Modern Times (1936)

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‘Modern Times’, directed by Charlie Chaplin in 1936, is an American (mostly) silent comedy that was made towards the end of the star’s heyday. Chaplin plays his traditional tramp character, this time employed by a factory on a production line. Throughout the film he repeatedly causes chaos, gets the sack, is arrested and then stumbles into a new job for the cycle to begin all over again. The movie is most famous for its fantasy depiction of factory machinery, the focus on the characters as a part of this machinery and the nods by Chaplin towards his own socialist views. The comedian’s timing is amazing, and the jokes all land, even though, unlike Buster Keaton whose comedy is far more spontaneous seeming, you can see the thought processes behind each gag and choreographed movement. The film is a remake of René Clair’s ‘À nous la liberté’, a movie that includes the same socialist commentary and the same focus on the dehumanising mechanics of factories, but replaces the slapstick and visual humour with character development and plot. It’s both a masterpiece and a final ovation for silent movies and for Chaplin. There is dialogue, but this adds to the Orwellian feel of the film (although it was made over ten years before ‘1984’ was written, the same issues are tackled). There is a case to be made that one subtext of the film, beyond the obvious anti-mechanisation one, is the fear of the subjugation of the traditional silent movie – Chaplin’s character: noble, innocent and demonstrative without saying a word, stands up for both worker’s rights and for the legacy of the genre that made his name.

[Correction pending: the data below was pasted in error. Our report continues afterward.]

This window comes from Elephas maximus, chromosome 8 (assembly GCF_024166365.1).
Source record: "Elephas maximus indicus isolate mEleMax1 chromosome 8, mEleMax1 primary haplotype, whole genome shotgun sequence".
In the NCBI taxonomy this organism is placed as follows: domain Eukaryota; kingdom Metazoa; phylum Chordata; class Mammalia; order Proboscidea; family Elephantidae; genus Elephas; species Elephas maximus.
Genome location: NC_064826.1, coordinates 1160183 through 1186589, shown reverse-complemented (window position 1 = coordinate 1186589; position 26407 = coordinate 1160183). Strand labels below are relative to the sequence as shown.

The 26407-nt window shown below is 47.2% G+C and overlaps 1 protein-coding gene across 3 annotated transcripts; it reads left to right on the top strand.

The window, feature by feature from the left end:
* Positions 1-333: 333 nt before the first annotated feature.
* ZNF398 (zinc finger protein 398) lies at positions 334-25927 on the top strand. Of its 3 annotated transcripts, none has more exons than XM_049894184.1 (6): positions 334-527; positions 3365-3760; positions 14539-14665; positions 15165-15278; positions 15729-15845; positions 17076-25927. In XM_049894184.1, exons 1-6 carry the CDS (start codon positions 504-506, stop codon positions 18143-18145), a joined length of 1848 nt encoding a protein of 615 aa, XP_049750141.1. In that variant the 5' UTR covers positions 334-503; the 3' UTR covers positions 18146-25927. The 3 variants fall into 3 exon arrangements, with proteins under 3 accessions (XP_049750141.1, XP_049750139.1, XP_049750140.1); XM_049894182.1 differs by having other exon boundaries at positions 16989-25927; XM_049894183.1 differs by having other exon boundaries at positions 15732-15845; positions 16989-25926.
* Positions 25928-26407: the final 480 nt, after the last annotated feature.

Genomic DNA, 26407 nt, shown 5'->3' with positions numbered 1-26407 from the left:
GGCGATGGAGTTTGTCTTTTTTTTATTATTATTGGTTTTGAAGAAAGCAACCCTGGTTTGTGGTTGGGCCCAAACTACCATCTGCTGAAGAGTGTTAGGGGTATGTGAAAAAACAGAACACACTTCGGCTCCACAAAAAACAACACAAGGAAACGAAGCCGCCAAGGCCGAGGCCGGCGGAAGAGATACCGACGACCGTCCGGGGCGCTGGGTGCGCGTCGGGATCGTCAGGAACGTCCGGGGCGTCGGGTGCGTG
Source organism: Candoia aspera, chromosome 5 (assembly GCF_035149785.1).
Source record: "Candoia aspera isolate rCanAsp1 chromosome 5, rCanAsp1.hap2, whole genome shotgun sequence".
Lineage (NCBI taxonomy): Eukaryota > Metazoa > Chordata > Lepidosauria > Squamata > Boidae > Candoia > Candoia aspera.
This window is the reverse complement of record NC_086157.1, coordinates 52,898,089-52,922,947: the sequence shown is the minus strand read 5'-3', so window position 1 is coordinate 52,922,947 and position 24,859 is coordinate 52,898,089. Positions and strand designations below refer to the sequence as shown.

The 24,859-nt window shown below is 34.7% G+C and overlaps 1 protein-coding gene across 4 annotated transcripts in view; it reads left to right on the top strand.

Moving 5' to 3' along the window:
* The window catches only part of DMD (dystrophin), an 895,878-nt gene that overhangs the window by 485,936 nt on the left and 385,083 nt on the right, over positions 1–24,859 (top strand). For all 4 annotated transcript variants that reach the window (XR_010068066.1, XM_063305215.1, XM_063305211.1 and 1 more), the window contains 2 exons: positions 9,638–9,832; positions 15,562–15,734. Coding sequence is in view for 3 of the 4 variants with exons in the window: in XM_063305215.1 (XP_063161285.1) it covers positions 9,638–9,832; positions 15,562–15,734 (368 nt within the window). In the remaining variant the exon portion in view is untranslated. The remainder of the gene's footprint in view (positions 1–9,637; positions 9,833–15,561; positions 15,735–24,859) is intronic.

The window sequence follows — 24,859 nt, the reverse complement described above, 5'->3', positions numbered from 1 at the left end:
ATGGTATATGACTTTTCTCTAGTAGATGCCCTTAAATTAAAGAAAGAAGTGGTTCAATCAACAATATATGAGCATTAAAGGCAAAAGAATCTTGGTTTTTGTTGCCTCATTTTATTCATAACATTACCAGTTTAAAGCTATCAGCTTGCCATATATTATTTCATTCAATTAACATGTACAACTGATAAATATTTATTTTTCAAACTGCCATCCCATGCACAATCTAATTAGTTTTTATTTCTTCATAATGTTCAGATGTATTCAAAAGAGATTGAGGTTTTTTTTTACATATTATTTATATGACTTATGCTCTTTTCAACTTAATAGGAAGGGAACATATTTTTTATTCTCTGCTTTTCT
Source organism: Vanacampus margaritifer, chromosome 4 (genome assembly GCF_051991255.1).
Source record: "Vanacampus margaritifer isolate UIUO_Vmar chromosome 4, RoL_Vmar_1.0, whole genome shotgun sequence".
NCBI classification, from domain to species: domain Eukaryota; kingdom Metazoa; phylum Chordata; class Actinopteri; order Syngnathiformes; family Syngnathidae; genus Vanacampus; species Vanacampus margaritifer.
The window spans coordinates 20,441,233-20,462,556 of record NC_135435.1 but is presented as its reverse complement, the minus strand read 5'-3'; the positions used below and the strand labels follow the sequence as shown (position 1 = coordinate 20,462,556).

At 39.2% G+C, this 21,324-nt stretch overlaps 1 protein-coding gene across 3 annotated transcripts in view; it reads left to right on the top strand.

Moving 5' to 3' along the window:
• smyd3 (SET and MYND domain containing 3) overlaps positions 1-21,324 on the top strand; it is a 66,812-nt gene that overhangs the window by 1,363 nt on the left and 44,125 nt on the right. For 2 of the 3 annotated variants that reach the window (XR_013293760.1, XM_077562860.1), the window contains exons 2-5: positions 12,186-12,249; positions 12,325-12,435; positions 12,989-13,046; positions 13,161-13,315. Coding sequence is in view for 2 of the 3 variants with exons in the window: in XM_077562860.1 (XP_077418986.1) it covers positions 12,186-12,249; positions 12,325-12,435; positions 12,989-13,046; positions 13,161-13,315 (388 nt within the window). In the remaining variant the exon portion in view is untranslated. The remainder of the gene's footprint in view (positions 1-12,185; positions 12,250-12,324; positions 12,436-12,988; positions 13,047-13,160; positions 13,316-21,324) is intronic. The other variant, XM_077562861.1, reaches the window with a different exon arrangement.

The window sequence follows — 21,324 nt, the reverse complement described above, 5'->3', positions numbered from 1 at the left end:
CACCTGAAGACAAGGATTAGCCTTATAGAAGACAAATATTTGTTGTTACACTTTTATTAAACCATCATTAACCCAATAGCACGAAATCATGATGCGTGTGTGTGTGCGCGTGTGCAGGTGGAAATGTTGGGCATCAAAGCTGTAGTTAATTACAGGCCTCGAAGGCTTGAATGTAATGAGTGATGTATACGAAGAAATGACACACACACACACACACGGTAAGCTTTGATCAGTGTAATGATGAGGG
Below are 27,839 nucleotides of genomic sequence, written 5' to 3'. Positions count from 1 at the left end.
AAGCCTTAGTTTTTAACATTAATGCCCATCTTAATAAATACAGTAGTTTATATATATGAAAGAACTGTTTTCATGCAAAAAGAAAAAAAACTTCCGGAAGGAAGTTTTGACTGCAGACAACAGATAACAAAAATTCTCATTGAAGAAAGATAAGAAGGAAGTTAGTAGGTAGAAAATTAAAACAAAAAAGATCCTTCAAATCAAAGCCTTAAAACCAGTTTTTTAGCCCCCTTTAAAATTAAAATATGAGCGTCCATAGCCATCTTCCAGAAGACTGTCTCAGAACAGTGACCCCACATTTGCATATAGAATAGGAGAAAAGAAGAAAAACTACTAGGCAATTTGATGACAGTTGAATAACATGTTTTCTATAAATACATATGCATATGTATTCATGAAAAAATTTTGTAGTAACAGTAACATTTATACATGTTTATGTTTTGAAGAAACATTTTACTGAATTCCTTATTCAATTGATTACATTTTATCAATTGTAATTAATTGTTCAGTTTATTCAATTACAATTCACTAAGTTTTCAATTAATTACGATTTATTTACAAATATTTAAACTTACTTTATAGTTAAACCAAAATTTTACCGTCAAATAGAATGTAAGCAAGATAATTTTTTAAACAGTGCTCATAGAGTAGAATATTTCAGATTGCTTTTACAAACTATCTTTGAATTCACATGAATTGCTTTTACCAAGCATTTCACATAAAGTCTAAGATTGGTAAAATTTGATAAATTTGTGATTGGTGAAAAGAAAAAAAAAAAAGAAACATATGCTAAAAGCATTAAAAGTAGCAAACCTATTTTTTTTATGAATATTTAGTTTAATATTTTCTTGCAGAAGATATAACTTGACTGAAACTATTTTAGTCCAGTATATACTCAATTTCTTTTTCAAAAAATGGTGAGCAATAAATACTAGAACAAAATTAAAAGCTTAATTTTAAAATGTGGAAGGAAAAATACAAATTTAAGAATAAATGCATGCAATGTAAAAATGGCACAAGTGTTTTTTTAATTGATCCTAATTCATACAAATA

Would I recommend it? Of course – it’s a great film. It would be interesting to watch it in a double bill with ‘À nous la liberté’ to spot the differences.

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